Tuesday, 29 April 2008

Life’s a hitch, and then you die...

After a good sleep and a hearty breakfast, The Road is beckoning. We both rattle around hyperactively, my innards fluttering with butterflies - part excitement, part nervousness. Having done no real preparation for the trip, we decide now might be the time to unfurl our road map of Europe and plan our route. Hitchhiking by its very nature requires a degree of spontaneity and luck, and a constant reworking of plans, but our basic route is established: we will make our way down the spine of France to Bordeaux, then on to Barcelona and follow the autoroute that runs westward along the south coast of Spain to Algeciras, where the ferry to Morocco departs from.

Like a balloonist casting off ballast, I throw items out of my rucksack until it is light enough to be carried comfortably, and we are ready for the road. We are to be dropped at a service station south of Oxford. On the way we glide past nuclear power cooling stations which, once the apogee of the futuristic, now look like relics of an ancient civilisation. Sofia and I chatter nervously, unsure of what to expect. What exactly have we got ourselves into here? It is too late for doubts now though, and the only way is onwards.

We arrive at the service station and set about getting a lift. Being rank novices, we are totally ignorant as to methodology. We try lounging about outside the service station with our signs, hoping to entice a sated customer into giving us a lift. We then resort to waving our signs frantically at passing cars. There is much talk of tactics, of finding the mathematical ‘sweet spot’ where we are most likely to ensnare a lift. Sofia at this stage confides that she is “not sure how comfortable I am with asking people for lifts”. I smile balefully and allow my head to sink into my hands.

Initially we are hopelessly diffident about approaching people, but coldness and impatience soon overrides our hesitancy and we start to approach lorry drivers individually. We are knocked back a few times before, wandering back to the car park approach road, a car stops. Our first lift! The driver is a “development officer” for the Royal Yachting Association, with a ‘silly man’ voice. He tells us that he has been to Marrakech, and that whilst we are young and will want to “investigate the culture”, he wanted out after a few days. In spite of the complete lack of poetry in this man’s soul, my heart sings with gratitude to him for getting us underway.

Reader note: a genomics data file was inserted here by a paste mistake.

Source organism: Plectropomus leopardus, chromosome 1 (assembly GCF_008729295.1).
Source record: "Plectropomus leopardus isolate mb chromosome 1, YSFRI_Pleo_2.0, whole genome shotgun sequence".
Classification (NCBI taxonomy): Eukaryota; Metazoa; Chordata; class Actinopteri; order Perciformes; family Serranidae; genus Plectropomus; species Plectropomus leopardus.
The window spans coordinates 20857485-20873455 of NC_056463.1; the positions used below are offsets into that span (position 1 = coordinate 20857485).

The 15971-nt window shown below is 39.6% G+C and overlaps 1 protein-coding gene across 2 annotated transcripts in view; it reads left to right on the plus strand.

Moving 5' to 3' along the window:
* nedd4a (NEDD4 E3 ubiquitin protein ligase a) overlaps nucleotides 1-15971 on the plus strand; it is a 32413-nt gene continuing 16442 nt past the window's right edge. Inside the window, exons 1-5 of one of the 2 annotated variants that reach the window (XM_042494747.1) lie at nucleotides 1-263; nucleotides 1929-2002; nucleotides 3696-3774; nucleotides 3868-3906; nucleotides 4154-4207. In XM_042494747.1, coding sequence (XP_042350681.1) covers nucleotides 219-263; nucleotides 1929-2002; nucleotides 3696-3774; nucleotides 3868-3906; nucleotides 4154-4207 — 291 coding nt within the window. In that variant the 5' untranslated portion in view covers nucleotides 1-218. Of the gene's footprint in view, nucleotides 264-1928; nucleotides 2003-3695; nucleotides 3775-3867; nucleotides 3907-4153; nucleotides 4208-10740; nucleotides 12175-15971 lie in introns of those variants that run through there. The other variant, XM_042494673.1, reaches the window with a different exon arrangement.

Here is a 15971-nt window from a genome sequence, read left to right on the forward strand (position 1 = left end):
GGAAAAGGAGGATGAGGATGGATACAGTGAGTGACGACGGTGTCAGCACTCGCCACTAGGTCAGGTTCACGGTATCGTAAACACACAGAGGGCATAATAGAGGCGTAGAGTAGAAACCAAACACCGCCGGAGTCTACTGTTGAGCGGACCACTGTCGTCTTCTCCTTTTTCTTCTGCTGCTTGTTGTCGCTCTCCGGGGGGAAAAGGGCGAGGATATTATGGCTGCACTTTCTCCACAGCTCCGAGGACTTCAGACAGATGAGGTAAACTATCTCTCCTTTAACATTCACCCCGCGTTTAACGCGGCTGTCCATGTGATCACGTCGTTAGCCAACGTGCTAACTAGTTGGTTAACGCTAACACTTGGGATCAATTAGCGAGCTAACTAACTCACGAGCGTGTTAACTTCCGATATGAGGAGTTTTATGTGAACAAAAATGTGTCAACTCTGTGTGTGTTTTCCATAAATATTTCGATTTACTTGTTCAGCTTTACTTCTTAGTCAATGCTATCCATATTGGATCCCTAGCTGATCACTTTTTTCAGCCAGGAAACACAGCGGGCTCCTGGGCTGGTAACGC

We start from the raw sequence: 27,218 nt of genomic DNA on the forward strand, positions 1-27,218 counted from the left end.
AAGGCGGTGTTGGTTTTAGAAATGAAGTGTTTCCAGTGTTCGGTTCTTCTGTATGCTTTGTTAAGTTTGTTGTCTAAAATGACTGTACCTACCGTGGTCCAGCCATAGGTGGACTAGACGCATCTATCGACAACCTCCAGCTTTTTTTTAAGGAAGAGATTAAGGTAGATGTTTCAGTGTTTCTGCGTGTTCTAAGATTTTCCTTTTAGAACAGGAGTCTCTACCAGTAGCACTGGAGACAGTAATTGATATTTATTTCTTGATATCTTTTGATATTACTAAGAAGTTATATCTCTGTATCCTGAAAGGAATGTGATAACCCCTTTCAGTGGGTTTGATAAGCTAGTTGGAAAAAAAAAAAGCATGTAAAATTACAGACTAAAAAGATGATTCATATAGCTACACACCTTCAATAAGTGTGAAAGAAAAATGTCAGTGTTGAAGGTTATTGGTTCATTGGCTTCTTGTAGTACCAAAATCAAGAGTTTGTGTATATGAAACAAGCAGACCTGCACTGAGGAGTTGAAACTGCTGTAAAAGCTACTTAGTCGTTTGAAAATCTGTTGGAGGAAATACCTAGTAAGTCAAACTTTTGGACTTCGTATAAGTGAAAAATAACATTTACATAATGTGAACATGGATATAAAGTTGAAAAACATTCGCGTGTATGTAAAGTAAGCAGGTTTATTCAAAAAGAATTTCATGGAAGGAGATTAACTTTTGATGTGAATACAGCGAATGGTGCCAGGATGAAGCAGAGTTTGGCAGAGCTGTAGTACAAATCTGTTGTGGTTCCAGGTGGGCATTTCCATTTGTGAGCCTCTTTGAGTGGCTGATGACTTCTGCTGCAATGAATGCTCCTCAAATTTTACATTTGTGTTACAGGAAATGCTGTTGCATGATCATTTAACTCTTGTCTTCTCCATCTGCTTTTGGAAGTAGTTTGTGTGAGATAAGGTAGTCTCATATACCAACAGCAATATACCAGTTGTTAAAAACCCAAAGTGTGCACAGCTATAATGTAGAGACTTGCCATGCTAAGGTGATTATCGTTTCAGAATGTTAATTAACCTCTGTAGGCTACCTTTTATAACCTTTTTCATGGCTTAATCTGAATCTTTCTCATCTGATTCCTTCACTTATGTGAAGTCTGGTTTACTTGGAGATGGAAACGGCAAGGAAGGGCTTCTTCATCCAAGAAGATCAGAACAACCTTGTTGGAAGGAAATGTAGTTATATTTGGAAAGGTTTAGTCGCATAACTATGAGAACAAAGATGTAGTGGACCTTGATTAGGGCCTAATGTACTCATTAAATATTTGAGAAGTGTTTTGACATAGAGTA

The man gives us several options as to where we want to be deposited, the best of which is a Tescos. After filling up on snacks, we go and tout our wares on at least five different roads. There are no takers. Eventually an altruistic, muddle-headed Frenchman picks us up, his car full of walking paraphernalia and shopping. As soon as I see the Guardian on the backseat, I know we are going to be okay. His initial aim is simply to drop us off at a better road, but his destination continually recedes since there is, apparently, "nowhere to stop".

The Frenchman's plan was to deposit us at the side of a busier road, but this soon becomes the slip-road to the motorway to Portsmouth. Then half way to Portsmouth. Then to Portsmouth itself. Finally our driver gives up trying to fight against the tide, and takes us all the way to the docks. Having made it to our first port of call, we inhale a lungful of sea air in triumph. As we toddle to the ferry terminal, we bump into two working class women huddled together and smoking on their break. They offer us cigarettes and wish us luck on our voyage.

The port is teeming with fellow hitchers, many who have congregated in an alcove by the cafe. Ferry ports being closed economies, we purchase some astronomically-priced school canteen-style grub and wait for our vessel.

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